The Chinese intelligence service

Authored by: Nigel Inkster

The Routledge International Handbook of Universities, Security and Intelligence Studies

Print publication date:  October  2019
Online publication date:  October  2019

Print ISBN: 9781138572416
eBook ISBN: 9780203702086
Adobe ISBN:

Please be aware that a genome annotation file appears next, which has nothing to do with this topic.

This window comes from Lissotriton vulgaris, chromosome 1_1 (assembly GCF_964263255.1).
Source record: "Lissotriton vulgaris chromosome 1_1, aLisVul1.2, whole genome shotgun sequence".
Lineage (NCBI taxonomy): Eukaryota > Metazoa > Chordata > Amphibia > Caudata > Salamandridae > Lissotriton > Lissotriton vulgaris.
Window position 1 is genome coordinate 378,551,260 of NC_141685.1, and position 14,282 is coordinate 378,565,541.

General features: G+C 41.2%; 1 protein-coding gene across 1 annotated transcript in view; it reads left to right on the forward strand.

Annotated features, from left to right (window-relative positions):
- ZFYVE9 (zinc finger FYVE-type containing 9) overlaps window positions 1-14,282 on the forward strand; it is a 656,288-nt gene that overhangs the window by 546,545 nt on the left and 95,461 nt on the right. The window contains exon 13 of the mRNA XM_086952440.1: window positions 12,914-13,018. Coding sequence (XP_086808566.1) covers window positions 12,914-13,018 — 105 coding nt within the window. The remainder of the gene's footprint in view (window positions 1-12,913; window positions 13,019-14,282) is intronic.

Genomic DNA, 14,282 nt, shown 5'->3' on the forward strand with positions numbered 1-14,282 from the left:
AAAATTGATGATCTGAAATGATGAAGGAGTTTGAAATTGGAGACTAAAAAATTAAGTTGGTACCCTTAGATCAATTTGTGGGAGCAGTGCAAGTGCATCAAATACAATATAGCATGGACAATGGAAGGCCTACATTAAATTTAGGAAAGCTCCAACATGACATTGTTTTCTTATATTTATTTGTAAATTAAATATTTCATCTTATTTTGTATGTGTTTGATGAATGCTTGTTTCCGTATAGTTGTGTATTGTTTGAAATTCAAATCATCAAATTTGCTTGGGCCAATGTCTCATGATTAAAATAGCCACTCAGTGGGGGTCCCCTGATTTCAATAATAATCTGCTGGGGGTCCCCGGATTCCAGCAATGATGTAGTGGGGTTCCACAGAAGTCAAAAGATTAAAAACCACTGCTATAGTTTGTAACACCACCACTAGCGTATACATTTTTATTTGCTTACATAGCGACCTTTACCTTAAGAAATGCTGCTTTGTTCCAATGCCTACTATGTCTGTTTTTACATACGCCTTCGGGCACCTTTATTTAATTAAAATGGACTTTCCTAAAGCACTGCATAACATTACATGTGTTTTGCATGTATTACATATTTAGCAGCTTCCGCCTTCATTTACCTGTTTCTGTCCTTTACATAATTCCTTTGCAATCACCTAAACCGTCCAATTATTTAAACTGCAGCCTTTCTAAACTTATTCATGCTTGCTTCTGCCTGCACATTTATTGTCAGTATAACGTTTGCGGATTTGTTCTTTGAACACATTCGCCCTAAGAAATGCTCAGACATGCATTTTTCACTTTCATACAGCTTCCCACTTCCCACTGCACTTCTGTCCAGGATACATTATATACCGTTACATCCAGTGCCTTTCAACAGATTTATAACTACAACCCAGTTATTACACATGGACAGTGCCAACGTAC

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Although intelligence and security agencies around the world share some basic features, they are the product of particular historical experiences and serve regimes with different ideological and political priorities. As a result, they often have their own distinctive cultures. In countries like the USA, the UK and Russia, intelligence work is seen as a prestige occupation with the intelligence agencies able to recruit high-quality applicants. In other parts of the world, intelligence work tends to be seen more as the preserve of ‘other ranks’ rather than officers, to use a military analogy. Agencies in this latter category tend to be much less integrated into and less influential within their own policy elites who tend to eschew ownership of their activities unless compelled by specific circumstances to do so. Intelligence agencies are also characterised by certain operational ‘signatures’. Some prefer to work primarily through legal residencies, while others place greater reliance on non-official cover (NOC) operations. The Russian SVR has inherited the KGB emphasis on classic techniques such as the use of dead-letter boxes and all the associated tradecraft. Some agencies use coercive techniques to recruit agents, while others – predominantly western – eschew such techniques in favour of positive motivation. Some services take a pride in getting back agents and officers who have been compromised, while others are content to leave them to their fates.

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